A recent phishing campaign is harvesting victims’ Amazon credentials by masquerading as an Amazon AWS Suspension notice. It’s also very convincing.
Social engineers often use large organisations as their disguise because they build trust with the victim. Trust and professionalism are two key ingredients in a successful phishing attack, this goes some way to explaining why in 2019 over half of successful phishing emails used “LinkedIn” in their subject line.
What is the scam?
The scam goes down the tried and tested route of making the victim believe that if they do not act upon what the hacker is claiming, they will lose access to an essential service. In this case, Amazon Web Services (AWS), one of the world’s largest cloud computing companies, is the mask behind which the malicious actor has chosen to hide.
The email explains that the victim’s AWS service has been suspended due to an outstanding bill and that the account can be reactivated by following the link to the payment page.
The link takes the victim to a fake AWS login page which then harvests their credentials for the hacker to retrieve later.
The email and landing page are very well put together, however, there are still some tell-tale signs which give the hacker’s game away, we will explore these below.
How to spot a fake
Take a look at the images below, although they are convincingly written and use some clever techniques, they are not perfect.
Firstly, the email claims to be from “Amazon aws Support”, think about that for a second, “AWS” (which, aside from the logo, is always capitalised in official literature) stands for “Amazon Web Services”, so why would they write “Amazon Amazon Web Services”?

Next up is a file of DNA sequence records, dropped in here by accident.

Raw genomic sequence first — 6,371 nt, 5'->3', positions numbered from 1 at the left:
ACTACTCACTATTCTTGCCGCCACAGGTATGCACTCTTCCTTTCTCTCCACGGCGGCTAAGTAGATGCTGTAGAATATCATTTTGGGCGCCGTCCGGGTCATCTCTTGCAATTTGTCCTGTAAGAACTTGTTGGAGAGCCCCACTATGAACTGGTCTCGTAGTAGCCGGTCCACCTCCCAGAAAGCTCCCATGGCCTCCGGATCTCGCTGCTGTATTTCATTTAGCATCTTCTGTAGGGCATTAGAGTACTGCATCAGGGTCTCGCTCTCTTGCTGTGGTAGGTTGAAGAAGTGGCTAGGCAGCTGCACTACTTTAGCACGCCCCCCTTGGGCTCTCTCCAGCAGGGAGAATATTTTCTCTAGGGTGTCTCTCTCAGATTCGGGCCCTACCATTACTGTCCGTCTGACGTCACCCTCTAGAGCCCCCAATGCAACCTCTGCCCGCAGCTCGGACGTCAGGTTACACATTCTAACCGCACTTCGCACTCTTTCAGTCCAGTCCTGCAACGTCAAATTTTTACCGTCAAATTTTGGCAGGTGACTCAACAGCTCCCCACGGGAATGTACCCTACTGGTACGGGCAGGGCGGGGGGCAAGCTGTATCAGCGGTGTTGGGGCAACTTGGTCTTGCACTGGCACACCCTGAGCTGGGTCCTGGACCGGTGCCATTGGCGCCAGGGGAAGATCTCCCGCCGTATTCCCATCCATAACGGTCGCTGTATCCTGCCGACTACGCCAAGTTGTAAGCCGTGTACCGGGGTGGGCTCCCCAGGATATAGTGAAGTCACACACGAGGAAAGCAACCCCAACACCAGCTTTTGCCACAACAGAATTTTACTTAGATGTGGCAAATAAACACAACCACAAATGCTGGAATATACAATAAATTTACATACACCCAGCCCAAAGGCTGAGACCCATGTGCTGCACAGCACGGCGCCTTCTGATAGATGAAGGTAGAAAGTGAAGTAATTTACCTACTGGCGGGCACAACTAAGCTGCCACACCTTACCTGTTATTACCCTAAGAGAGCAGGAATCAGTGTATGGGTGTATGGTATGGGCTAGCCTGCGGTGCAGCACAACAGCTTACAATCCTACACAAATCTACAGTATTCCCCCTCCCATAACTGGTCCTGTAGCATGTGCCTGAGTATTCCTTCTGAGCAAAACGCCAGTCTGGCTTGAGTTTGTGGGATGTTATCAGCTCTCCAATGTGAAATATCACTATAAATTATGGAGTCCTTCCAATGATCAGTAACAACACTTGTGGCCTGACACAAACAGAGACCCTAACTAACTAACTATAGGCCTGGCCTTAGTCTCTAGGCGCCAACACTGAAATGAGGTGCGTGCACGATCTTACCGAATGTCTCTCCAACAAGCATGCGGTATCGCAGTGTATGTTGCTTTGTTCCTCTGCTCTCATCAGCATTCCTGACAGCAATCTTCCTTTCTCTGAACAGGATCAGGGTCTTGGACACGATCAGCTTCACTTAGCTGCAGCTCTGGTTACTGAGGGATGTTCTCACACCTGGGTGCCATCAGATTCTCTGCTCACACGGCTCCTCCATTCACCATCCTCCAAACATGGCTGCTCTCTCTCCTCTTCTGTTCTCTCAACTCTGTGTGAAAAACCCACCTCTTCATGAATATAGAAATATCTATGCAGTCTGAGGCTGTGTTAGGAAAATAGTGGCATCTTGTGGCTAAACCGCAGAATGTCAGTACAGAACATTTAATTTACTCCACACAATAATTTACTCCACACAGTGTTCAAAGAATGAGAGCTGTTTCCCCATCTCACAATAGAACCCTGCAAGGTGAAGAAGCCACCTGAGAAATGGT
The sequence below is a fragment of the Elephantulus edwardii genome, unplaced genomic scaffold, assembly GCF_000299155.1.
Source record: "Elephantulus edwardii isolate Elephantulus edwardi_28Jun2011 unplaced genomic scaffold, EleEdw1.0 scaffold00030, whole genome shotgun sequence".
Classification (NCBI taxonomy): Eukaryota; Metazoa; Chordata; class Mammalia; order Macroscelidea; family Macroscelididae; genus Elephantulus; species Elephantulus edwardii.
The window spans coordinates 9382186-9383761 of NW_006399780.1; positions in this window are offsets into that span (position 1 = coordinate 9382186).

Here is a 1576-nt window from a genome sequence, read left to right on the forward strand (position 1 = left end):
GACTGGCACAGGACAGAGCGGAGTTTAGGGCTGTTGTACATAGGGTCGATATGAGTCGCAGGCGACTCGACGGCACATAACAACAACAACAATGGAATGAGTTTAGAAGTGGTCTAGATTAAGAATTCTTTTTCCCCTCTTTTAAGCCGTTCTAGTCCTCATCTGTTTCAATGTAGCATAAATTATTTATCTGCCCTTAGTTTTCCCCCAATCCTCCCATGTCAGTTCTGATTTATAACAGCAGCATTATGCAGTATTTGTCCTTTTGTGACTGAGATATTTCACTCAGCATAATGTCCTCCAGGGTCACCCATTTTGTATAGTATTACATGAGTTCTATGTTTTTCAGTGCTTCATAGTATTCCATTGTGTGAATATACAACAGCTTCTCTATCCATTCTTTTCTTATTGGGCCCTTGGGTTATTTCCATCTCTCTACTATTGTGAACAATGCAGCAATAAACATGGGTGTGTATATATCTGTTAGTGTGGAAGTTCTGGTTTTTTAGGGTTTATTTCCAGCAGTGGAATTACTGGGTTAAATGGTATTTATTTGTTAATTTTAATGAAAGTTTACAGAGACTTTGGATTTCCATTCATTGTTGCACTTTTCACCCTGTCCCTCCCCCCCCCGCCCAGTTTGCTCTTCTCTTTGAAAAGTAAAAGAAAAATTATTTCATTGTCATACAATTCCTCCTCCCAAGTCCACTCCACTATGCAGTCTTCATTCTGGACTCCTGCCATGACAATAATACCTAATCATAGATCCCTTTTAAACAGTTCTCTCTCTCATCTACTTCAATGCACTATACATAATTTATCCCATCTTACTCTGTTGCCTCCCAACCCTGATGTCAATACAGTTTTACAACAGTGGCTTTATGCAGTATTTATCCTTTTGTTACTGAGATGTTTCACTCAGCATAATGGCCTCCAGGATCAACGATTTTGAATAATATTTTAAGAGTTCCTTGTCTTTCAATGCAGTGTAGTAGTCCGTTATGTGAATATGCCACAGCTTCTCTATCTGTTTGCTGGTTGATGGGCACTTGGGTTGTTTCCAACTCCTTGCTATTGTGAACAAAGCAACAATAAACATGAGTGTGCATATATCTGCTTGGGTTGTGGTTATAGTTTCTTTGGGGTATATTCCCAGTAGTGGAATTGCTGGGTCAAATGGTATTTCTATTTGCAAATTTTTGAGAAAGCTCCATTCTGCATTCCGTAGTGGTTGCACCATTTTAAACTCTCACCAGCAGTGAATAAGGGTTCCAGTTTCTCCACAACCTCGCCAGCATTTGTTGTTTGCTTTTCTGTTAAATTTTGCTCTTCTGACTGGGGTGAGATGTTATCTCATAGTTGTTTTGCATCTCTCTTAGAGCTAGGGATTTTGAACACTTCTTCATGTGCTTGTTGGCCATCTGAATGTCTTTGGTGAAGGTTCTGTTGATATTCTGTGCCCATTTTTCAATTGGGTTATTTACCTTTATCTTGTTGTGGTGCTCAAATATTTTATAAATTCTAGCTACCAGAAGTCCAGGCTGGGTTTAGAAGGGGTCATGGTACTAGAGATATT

The email uses the domain “amazon.com” which, although convincing, is nothing new. This is simply “domain spoofing” and is incredibly common in phishing emails, so common in fact that we created a free Domain Spoofing Test so you can test whether your own organisation’s security settings are able to spot when an attacker tries to spoof your domain, give it a try!
Another subtle, yet telling sign is the language used for the explanation of why the account is suspended:
“Suspension Reason: Overdue on Payment”
This is simply not correct English and it highlights that if something doesn’t seem exactly right then it probably isn’t worth finding out by clicking it.
The final sentence doesn’t make sense either, as it asks the user to click “Contact Us” if their account was suspended for other reasons. The simple fact is you wouldn’t get an email saying it was suspended due to a missed payment unless you had missed the payment.
If the victim fell for the email and clicked any of the links, they would be taken to the following landing page:
The page itself is nicely laid out, and looks relatively legitimate but the key here is in the URL.
The biggest sign here is that “Not secure” warning at the beginning. This is very poor show from the hacker, AWS generates around $30 billion a year in revenue, and would never neglect for their own log-in page to be HTTPS protected (although it’s not entirely heard of for big names to miss SSL certificate expiry dates!).
The URL contains “amazon.com” which is often enough to convince many victims, but read on, it continues with “.signin.redirect.uri.new.session.13” and much more! This is NOT a real Amazon domain and extreme caution should be used any time something like the URL doesn’t seem right.
If the victim ignores all of these signs and enters their credentials, the hacker saves the details and redirects them to the real log-in page, this is very standard practice for hackers.
All of the signs above would be obvious to any user with some Security Awareness Training (SAT), they are simple checks which can be taught and practised to avoid falling for attacks like these.
At Phishing Tackle, we believe SAT is essential for all employees, we also believe it should be affordable for companies of all sizes. Check out our cost calculator to see how affordable we really are.